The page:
A Brief History of Game Consoles, as Seen in Old TV Ads

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1975: Atari PONG

Though Atari PONG comes first on our list (because I could find some ads for it), it certainly wasn't the first console available. That honor goes to the original Magnavox Odyssey, released in 1972--a product that the first Atari has a direct link to.

Ralph Baer, who has come to be known as father of video game consoles, headed the team that conceived and developed the Odyssey. In 1966, while working at Sanders Associates, Baer developed the revolutionary concept of a game box that would work with any TV set. By 1968, his team had created a prototype that came be known as the "Brown Box," complete with ball-and-paddle-style games, and even the first light-gun, styled after a rifle. In 1970, Magnavox contracted to make a commercial prototype, and in 1972 it unveiled the original $100 Odyssey console and 12 games.

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The Birth of Atari

Enter a young electrical engineer named Nolan Bushnell, who was partly responsible for the first coin-operated arcade machine: Computer Space. Bushnell attended a demonstration of the Magnavox Odyssey and was intrigued by the simplicity of its tennis game. In 1972, he cofounded a company called Atari and set about improving on Magnavox's tennis game. The result: The coin-operated, Atari-branded PONG arcade machine, which went on to become a smash hit.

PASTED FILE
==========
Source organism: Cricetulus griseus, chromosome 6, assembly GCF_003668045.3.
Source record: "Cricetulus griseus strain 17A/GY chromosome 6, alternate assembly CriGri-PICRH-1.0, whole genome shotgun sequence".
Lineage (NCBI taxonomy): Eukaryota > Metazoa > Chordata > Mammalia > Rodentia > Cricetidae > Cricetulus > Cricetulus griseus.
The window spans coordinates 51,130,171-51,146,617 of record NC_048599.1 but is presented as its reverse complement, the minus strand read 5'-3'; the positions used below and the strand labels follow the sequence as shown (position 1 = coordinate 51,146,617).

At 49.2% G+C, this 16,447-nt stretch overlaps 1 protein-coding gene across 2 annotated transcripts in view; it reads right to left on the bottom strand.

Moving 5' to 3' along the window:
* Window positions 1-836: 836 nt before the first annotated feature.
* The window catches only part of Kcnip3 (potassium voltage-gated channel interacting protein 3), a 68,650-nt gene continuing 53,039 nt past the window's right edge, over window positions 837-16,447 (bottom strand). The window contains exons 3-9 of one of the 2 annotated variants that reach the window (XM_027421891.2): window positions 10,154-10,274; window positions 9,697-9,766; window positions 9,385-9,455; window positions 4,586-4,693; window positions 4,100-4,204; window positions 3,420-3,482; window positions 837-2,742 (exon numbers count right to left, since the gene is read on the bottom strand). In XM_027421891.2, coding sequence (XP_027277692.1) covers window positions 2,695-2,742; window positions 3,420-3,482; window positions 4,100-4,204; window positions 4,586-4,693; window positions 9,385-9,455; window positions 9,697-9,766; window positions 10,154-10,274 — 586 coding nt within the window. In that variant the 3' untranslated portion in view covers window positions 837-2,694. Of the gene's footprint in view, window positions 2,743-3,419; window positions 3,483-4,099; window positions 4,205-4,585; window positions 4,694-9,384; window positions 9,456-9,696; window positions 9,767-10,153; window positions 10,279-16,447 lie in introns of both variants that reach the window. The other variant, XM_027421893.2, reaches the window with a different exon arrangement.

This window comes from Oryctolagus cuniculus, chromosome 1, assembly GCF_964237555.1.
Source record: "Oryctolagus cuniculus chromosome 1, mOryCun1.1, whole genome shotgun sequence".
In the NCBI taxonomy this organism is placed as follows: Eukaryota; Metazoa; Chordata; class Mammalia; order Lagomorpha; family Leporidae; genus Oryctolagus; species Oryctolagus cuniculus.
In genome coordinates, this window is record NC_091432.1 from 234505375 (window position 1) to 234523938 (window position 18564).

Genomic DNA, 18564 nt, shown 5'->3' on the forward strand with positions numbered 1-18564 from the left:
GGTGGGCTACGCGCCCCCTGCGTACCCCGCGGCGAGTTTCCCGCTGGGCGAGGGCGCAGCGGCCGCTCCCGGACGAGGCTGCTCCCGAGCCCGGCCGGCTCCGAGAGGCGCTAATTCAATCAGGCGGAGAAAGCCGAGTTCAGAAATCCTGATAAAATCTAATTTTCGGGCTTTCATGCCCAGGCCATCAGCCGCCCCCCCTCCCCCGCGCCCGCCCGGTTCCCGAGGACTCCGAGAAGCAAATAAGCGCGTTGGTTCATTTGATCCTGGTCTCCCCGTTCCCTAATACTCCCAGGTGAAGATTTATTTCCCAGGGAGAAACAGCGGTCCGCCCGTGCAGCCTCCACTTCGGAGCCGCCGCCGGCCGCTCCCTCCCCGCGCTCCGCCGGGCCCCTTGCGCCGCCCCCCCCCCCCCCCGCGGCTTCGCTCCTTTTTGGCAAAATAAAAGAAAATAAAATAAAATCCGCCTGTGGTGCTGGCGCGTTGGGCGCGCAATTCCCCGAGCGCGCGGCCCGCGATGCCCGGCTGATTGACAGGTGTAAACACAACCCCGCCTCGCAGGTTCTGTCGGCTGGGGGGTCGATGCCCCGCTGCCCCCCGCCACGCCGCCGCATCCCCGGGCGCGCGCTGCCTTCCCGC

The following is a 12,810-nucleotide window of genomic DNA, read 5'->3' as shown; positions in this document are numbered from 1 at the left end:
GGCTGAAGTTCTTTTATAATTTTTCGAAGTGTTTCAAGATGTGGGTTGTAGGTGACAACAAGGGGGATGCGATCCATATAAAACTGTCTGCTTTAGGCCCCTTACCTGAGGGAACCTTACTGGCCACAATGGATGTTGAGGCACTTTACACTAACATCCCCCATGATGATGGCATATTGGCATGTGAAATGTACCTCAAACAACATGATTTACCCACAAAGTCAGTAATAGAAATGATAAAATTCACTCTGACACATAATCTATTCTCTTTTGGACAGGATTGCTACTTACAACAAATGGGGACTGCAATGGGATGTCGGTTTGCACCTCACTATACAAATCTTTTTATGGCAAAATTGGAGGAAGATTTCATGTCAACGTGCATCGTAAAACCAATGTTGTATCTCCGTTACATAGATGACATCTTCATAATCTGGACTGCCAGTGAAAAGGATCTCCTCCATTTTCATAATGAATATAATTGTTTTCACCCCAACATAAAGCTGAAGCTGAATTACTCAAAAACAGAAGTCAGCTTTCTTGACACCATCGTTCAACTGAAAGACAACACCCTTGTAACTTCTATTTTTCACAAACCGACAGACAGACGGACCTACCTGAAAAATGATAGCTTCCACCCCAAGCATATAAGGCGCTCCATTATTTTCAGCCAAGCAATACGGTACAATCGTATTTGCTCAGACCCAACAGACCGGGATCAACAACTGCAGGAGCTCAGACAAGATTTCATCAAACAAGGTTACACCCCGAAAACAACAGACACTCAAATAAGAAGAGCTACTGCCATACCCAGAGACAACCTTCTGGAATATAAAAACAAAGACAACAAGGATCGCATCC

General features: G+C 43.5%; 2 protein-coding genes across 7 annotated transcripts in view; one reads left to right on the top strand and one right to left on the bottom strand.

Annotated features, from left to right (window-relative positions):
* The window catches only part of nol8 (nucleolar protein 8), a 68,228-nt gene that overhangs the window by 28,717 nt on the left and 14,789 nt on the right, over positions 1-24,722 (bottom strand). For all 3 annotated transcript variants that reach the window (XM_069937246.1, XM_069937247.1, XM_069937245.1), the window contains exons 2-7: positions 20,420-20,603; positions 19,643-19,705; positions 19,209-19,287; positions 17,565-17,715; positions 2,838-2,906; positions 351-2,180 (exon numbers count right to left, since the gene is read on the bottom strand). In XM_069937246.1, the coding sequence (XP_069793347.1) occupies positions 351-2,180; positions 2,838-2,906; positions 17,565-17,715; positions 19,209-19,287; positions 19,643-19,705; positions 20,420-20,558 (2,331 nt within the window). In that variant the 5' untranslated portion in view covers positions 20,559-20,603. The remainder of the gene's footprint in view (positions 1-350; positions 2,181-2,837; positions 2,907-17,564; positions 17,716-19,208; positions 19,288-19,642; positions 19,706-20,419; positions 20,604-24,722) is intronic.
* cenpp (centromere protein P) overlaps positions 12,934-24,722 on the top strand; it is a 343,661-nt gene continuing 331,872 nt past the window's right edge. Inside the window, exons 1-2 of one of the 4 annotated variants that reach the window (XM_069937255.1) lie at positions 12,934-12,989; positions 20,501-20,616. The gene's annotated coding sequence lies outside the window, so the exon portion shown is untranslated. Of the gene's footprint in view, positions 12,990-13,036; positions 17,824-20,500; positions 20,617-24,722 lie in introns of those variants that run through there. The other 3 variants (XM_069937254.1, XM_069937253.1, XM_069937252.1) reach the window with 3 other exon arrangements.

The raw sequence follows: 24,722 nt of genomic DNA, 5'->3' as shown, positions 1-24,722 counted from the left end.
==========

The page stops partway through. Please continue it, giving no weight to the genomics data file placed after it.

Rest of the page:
Magnavox soon sued Atari, claiming infringement of Ralph Baer's patents; eventually Atari wound up licensing the concept. After PONG's success at the arcades, a home-console version was unveiled at the 1975 Consumer Electronics Show (CES), complete with sound and on-screen scoring.

Over the 1975 Christmas buying season, customers waited for hours to pay $100 for a Sears Tele-Games PONG machine. Following this success, Bushnell sold Atari to Warner Communications in 1976 for an estimated $30 million. This gave Atari the infusion of cash it needed to release its own PONG C-100 console and become a household name.

Throughout the 1970s, a plethora of Pong-playing clones (in a multitude of variations, shapes, and sizes) appeared on store shelves around the world.

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